We’re just going through them now. The US Coast Guard Historian recommended a professional archivist to us, who knows the Coast Guard and US Light House Service records at the National Archives in Washington better than anyone else.
The drawing pictured is of the lamp room and roof. It gives a good idea of what we’ve found so far. Other drawings literally get down to the nuts and bolts.
Almost none of the Graves Light records at the National Archives are imaged electronically. We have hired the professional archivist to digitize everything she can find, and will provide the electronic images to the Coast Guard Historian’s office and to the National Archives.
While rooting through old news archives, we found an original wire service photo of the sinking of the SS City of Salisbury, with Graves Light in the background.
We don’t mind posting pictures of this wreck, because nobody was hurt. So we’re particularly excited with our new find, which we acquired from the archives of the San Francisco Examiner.
Posted here is the original photo, and an image of the reverse, with the commentary from the International News wire service.
Among the big chores: What to do about the two 1500-gallon cisterns that occupy much of the first 40 feet of the lighthouse.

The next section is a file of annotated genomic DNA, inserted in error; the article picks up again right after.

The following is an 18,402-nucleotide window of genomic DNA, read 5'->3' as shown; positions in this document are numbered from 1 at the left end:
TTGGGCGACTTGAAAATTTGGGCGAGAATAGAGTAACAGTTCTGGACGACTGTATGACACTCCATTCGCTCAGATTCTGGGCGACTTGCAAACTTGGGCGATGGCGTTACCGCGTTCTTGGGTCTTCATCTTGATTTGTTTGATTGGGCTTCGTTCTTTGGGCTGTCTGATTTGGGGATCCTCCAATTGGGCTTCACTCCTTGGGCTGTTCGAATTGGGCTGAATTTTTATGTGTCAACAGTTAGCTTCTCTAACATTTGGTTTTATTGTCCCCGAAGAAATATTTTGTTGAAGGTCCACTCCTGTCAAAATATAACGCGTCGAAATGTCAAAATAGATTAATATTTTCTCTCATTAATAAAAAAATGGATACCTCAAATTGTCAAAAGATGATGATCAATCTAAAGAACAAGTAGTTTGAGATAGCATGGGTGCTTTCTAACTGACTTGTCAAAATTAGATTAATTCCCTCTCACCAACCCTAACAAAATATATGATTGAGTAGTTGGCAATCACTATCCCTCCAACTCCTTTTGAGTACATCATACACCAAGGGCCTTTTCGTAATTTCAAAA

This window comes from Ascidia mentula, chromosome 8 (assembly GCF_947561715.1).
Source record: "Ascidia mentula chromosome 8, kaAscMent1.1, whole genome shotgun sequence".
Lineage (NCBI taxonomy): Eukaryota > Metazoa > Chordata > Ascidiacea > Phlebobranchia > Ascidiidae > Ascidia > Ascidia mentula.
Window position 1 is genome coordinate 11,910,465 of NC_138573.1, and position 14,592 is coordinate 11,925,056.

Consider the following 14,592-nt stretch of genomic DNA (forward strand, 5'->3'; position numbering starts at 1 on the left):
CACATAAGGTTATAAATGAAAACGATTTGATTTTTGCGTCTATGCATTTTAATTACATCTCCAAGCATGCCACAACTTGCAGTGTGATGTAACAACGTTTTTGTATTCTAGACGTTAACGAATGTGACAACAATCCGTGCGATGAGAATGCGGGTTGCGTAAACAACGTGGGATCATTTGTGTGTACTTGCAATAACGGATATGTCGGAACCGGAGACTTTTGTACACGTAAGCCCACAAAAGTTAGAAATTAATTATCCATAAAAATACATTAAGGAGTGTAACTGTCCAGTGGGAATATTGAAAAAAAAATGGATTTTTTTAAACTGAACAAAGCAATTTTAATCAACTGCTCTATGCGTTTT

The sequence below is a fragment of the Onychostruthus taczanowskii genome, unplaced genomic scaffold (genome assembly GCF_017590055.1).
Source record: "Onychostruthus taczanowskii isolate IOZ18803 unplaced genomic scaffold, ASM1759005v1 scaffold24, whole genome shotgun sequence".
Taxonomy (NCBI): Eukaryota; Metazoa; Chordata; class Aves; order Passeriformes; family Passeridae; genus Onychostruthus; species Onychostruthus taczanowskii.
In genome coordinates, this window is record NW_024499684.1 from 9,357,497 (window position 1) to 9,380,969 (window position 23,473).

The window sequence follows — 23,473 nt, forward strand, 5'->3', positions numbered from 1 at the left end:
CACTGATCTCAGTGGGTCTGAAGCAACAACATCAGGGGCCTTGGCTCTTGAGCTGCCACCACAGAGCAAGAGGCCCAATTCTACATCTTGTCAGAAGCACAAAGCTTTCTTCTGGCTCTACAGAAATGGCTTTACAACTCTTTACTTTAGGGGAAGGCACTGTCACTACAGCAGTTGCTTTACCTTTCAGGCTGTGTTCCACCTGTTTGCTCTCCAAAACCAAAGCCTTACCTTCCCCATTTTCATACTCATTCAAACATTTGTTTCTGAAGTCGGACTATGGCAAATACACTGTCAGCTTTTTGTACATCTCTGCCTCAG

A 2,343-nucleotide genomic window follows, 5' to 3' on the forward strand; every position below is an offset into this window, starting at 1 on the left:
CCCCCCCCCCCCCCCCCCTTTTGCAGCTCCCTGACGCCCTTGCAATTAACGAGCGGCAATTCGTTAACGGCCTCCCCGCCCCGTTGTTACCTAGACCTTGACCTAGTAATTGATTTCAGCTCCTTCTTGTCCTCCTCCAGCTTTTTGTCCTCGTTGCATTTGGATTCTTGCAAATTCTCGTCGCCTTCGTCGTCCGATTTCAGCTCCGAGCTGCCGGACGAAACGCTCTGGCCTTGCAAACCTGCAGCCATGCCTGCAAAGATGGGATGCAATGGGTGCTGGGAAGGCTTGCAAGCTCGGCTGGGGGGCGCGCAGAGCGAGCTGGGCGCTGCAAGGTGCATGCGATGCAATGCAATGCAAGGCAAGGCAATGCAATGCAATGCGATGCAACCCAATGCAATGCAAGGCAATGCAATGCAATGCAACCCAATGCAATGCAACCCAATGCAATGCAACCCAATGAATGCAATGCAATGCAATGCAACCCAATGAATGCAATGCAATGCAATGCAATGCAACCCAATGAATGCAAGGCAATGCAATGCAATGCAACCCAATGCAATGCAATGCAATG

One of the cisterns held fresh water for the lighthouse keepers. The other one held compressed air for the fog horn, and was later used to store oil or kerosene.
We brought some buckets and rope up to the lighthouse to start cleanup, and found some oil at the bottom of one of the cisterns. We removed the oil in buckets, hauled it to the mainland by boat, and disposed of it safely at an oil recycling site. Now we have to scrub down the interior of the cisterns, break up the oil residue, and we’ll be done.
Boston’s harbor seals love the stone ledges around Graves Light.
Most of GravesLightStation.com will feature pages arranged by topic.
All the news updates will be here on the Keeper’s Blog, which is loosely connected with our Graves Light Facebook page.